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Handling the crowd during the Olympics

LA is one of the worst cities in the country when it comes to traffic, and the county has already added as many freeways as it can physically sustain. Unlike many other major cities around the world, public transportation is not very common or convenient for locals and tourists.  The city will focus on extended transit lines, new bike paths, and highway alterations to keep traffic moving smoothly, according to the LA Metro’s Twenty-Eight by ’28 Project List.

The Olympic village will expand beyond downtown, so attendees will require busses and shuttles to move from one location to another.  Los Angeles is one of the first city centers to welcome electric scooters as a form of transportation, so visitors will be able to rent the scooters as they need. Rideshare has also taken off within the past decade, so pick up, and dropoff locations will also need to be managed within the busy downtown area. The density of cars should reduce with rideshare, advanced public transportation, and shuttles, but locals know that it will not be enough. Traffic in and around the city will be mayhem and parking will be jam-packed. Fortunately, parking lots like Joe’s Auto Parks have been around for 60 years and have supported LA locals and visitors through decades of notable events. Joe’s has over 84 locations in downtown alone that will help with the parking craze. Visit joesautoparks.com/los-angeles to find the best parking locations in the city and follow Joe’s Auto Parks on Facebook to stay up-to-date on events in LA.

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Downtown LA after the event

What happens after, once every one packs up and leaves LA? In the past, hosting the Olympics has left many cities with new sporting facilities, hotels, and transportation systems that create a ghost-town feel. Previous host cities have also faced a lot of debt. With concerns about the financial state of Los Angeles as an Olympic host city, LA actually was able to profit after hosting the games in 1984, so there is hope for success. Archpaper.com states that current plans propose LA to break even, mostly because the city requires so few new developments for sporting venues.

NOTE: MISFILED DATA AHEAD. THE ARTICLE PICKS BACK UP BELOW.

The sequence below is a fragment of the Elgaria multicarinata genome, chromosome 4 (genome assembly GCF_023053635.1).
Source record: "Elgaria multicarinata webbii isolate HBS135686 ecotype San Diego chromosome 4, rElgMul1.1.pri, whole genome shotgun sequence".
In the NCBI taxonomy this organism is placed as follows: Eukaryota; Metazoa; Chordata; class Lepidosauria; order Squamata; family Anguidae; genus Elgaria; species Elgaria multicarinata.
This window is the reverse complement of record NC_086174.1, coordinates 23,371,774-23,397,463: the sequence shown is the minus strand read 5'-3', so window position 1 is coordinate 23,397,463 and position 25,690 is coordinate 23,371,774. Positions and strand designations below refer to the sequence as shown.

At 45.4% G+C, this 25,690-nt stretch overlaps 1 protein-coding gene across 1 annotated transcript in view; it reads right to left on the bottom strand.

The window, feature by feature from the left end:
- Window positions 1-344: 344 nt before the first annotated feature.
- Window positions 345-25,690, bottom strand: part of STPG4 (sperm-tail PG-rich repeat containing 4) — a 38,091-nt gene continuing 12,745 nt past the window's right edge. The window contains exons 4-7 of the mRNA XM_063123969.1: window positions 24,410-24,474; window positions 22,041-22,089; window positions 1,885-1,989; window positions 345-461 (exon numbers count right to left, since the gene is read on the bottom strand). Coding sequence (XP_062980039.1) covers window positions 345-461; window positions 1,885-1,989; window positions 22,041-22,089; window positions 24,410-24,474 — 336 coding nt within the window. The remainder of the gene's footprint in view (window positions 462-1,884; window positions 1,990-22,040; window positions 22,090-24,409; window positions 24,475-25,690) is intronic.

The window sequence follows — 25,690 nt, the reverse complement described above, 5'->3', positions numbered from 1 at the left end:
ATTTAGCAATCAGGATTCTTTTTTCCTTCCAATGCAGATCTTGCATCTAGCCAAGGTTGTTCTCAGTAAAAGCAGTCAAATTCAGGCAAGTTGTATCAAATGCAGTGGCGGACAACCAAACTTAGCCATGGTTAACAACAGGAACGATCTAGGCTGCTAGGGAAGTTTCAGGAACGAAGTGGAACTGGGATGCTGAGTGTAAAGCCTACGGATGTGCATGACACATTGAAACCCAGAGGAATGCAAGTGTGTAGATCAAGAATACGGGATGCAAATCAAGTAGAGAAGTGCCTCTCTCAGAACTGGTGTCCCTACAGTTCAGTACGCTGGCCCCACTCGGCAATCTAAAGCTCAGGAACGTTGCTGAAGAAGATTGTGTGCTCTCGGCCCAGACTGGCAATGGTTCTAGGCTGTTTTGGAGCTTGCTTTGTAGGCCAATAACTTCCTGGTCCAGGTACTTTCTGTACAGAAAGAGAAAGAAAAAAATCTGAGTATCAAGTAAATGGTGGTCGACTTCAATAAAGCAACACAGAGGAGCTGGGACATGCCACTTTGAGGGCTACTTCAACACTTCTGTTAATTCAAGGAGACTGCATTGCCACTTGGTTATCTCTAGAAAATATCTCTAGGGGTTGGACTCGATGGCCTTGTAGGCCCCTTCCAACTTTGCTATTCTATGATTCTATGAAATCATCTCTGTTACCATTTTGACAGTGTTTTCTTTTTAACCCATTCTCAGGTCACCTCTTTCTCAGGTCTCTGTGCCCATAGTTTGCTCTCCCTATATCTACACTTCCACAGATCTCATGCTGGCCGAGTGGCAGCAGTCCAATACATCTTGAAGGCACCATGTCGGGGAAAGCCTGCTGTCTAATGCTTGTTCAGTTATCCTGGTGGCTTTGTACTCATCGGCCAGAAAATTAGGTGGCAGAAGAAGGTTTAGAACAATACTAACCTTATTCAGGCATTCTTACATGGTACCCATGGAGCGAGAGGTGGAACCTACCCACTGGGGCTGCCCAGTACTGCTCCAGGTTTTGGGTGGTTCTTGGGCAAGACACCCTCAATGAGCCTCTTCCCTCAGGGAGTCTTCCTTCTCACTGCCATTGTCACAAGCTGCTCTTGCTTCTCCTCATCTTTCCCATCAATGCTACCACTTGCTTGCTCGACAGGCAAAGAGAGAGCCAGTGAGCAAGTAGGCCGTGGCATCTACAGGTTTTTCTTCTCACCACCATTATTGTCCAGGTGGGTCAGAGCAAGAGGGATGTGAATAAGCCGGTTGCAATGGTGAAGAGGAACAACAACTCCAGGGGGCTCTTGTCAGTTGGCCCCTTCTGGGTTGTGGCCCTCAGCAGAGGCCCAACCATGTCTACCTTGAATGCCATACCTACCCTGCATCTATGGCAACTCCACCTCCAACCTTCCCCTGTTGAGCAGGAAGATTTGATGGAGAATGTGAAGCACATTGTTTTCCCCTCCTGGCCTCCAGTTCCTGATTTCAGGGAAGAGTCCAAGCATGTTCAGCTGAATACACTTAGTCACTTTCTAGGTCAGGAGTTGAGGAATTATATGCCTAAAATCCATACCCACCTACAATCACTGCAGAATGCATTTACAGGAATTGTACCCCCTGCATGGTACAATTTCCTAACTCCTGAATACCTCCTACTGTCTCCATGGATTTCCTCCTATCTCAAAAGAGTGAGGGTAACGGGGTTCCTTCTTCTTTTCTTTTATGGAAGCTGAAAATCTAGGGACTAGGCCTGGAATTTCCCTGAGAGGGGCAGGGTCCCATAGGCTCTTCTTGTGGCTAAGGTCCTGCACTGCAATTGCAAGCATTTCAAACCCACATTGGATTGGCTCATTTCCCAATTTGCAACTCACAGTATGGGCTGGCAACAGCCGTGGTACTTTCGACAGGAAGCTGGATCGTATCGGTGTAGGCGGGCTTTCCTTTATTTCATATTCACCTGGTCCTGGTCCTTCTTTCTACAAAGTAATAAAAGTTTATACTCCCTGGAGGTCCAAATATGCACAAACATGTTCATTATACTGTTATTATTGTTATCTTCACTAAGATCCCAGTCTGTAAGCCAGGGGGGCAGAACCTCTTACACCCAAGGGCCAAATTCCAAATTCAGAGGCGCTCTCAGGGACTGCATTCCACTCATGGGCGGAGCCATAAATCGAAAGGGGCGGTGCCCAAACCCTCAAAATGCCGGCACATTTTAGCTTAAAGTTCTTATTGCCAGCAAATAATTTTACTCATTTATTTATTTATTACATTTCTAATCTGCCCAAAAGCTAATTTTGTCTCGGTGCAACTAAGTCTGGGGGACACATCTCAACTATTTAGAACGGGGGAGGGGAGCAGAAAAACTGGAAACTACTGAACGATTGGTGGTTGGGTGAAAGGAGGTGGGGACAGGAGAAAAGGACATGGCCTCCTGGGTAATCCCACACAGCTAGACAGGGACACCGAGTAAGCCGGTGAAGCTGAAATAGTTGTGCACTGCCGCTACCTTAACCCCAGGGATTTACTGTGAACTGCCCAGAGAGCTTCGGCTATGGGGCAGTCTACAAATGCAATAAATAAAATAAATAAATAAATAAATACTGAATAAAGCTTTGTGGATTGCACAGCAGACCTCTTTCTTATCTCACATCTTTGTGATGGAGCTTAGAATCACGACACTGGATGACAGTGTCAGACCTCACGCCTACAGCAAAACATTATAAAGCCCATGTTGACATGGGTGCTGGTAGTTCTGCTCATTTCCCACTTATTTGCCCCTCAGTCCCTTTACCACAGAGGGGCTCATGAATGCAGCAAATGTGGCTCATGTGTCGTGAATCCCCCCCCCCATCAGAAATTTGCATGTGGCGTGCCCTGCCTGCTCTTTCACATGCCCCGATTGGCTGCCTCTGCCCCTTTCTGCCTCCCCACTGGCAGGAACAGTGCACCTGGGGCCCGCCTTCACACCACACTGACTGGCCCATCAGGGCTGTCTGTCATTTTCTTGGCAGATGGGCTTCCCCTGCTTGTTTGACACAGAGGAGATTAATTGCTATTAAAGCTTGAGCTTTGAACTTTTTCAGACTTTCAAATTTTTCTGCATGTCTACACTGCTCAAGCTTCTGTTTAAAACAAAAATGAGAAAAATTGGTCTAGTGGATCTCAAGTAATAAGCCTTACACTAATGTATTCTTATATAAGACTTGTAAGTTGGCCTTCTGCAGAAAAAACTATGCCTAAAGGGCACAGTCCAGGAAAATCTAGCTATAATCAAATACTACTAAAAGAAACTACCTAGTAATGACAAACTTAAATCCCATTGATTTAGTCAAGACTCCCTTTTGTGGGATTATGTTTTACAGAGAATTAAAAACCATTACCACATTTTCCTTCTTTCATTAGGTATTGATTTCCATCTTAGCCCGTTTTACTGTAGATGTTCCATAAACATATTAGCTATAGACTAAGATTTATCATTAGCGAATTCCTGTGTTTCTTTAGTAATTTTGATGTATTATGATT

With regards to the new infrastructure, could it, perhaps, benefit Los Angeles? A lot of attention and action will be required to clean up the city before the event takes place, which would not have been addressed otherwise. In the long run, LA will also get to benefit from transportation solutions that were implemented just for the Olympics. In fact, when LA hosted the summer games back in 1984, the city built a transportation system for the event which is still used to this day.

Opportunity for DTLA and Beyond

The city faces concerns and challenges ahead. But proper planning over the next nine years can keep the city on track for success in all areas, resulting in sustainability for new developments. And although locals may have their concerns about the event, the 2028 Olympics pose an opportunity for downtown LA to make significant improvements.